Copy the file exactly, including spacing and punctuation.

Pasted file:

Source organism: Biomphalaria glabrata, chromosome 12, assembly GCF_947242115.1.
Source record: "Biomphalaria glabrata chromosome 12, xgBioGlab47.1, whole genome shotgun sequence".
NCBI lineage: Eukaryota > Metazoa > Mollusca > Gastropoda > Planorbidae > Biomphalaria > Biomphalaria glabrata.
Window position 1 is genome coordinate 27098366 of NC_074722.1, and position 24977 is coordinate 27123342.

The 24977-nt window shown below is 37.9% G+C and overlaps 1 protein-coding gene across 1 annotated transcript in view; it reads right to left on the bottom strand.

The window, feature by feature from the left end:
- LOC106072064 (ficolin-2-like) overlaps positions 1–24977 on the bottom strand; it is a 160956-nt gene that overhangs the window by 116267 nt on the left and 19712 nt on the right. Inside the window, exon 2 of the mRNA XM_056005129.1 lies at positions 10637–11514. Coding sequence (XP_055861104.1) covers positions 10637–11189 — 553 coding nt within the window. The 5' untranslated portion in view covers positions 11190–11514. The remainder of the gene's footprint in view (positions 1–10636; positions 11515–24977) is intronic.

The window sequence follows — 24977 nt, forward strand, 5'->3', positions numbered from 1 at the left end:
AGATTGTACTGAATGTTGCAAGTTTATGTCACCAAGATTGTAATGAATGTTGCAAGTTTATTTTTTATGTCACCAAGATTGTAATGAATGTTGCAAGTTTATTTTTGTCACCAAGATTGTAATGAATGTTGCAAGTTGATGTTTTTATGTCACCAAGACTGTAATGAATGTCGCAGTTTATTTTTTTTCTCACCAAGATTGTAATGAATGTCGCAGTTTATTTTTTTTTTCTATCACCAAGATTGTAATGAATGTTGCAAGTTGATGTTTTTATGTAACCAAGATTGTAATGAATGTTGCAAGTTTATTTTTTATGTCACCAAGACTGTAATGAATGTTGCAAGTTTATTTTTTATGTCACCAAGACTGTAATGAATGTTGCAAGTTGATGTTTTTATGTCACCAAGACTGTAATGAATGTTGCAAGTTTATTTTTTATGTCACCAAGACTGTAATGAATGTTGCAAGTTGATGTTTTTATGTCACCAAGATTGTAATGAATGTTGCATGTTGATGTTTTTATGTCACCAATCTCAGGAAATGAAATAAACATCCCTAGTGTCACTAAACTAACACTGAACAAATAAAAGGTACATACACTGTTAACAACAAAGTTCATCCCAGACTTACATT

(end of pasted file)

Source organism: Biomphalaria glabrata, chromosome 12, assembly GCF_947242115.1.
Source record: "Biomphalaria glabrata chromosome 12, xgBioGlab47.1, whole genome shotgun sequence".
NCBI lineage: Eukaryota > Metazoa > Mollusca > Gastropoda > Planorbidae > Biomphalaria > Biomphalaria glabrata.
Window position 1 is genome coordinate 27098366 of NC_074722.1, and position 24977 is coordinate 27123342.

The 24977-nt window shown below is 37.9% G+C and overlaps 1 protein-coding gene across 1 annotated transcript in view; it reads right to left on the bottom strand.

The window, feature by feature from the left end:
- LOC106072064 (ficolin-2-like) overlaps positions 1–24977 on the bottom strand; it is a 160956-nt gene that overhangs the window by 116267 nt on the left and 19712 nt on the right. Inside the window, exon 2 of the mRNA XM_056005129.1 lies at positions 10637–11514. Coding sequence (XP_055861104.1) covers positions 10637–11189 — 553 coding nt within the window. The 5' untranslated portion in view covers positions 11190–11514. The remainder of the gene's footprint in view (positions 1–10636; positions 11515–24977) is intronic.

The window sequence follows — 24977 nt, forward strand, 5'->3', positions numbered from 1 at the left end:
AGATTGTACTGAATGTTGCAAGTTTATGTCACCAAGATTGTAATGAATGTTGCAAGTTTATTTTTTATGTCACCAAGATTGTAATGAATGTTGCAAGTTTATTTTTGTCACCAAGATTGTAATGAATGTTGCAAGTTGATGTTTTTATGTCACCAAGACTGTAATGAATGTCGCAGTTTATTTTTTTTCTCACCAAGATTGTAATGAATGTCGCAGTTTATTTTTTTTTTCTATCACCAAGATTGTAATGAATGTTGCAAGTTGATGTTTTTATGTAACCAAGATTGTAATGAATGTTGCAAGTTTATTTTTTATGTCACCAAGACTGTAATGAATGTTGCAAGTTTATTTTTTATGTCACCAAGACTGTAATGAATGTTGCAAGTTGATGTTTTTATGTCACCAAGACTGTAATGAATGTTGCAAGTTTATTTTTTATGTCACCAAGACTGTAATGAATGTTGCAAGTTGATGTTTTTATGTCACCAAGATTGTAATGAATGTTGCATGTTGATGTTTTTATGTCACCAATCTCAGGAAATGAAATAAACATCCCTAGTGTCACTAAACTAACACTGAACAAATAAAAGGTACATACACTGTTAACAACAAAGTTCATCCCAGACTTACATT